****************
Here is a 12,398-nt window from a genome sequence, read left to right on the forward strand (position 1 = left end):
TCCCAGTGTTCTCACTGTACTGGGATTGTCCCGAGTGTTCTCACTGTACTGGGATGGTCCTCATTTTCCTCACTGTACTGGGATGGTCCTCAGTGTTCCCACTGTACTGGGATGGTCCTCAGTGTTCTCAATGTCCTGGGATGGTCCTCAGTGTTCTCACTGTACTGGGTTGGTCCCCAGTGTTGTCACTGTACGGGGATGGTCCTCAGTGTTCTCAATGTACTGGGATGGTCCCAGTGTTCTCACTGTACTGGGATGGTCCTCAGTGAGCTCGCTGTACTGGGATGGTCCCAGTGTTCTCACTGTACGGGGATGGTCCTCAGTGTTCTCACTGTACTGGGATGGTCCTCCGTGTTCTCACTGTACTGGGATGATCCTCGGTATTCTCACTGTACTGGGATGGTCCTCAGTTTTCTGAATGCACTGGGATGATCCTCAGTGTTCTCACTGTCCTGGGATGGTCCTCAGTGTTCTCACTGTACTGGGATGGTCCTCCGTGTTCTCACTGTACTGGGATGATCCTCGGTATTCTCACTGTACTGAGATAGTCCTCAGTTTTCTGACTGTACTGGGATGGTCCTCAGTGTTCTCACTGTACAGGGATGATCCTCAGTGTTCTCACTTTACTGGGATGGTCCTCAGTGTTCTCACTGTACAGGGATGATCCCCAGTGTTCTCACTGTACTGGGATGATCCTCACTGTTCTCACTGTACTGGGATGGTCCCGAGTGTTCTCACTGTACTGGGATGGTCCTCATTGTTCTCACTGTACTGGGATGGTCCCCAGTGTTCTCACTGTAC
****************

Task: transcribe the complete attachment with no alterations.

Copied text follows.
Here is a 12,398-nt window from a genome sequence, read left to right on the forward strand (position 1 = left end):
TCCCAGTGTTCTCACTGTACTGGGATTGTCCCGAGTGTTCTCACTGTACTGGGATGGTCCTCATTTTCCTCACTGTACTGGGATGGTCCTCAGTGTTCCCACTGTACTGGGATGGTCCTCAGTGTTCTCAATGTCCTGGGATGGTCCTCAGTGTTCTCACTGTACTGGGTTGGTCCCCAGTGTTGTCACTGTACGGGGATGGTCCTCAGTGTTCTCAATGTACTGGGATGGTCCCAGTGTTCTCACTGTACTGGGATGGTCCTCAGTGAGCTCGCTGTACTGGGATGGTCCCAGTGTTCTCACTGTACGGGGATGGTCCTCAGTGTTCTCACTGTACTGGGATGGTCCTCCGTGTTCTCACTGTACTGGGATGATCCTCGGTATTCTCACTGTACTGGGATGGTCCTCAGTTTTCTGAATGCACTGGGATGATCCTCAGTGTTCTCACTGTCCTGGGATGGTCCTCAGTGTTCTCACTGTACTGGGATGGTCCTCCGTGTTCTCACTGTACTGGGATGATCCTCGGTATTCTCACTGTACTGAGATAGTCCTCAGTTTTCTGACTGTACTGGGATGGTCCTCAGTGTTCTCACTGTACAGGGATGATCCTCAGTGTTCTCACTTTACTGGGATGGTCCTCAGTGTTCTCACTGTACAGGGATGATCCCCAGTGTTCTCACTGTACTGGGATGATCCTCACTGTTCTCACTGTACTGGGATGGTCCCGAGTGTTCTCACTGTACTGGGATGGTCCTCATTGTTCTCACTGTACTGGGATGGTCCCCAGTGTTCTCACTGTAC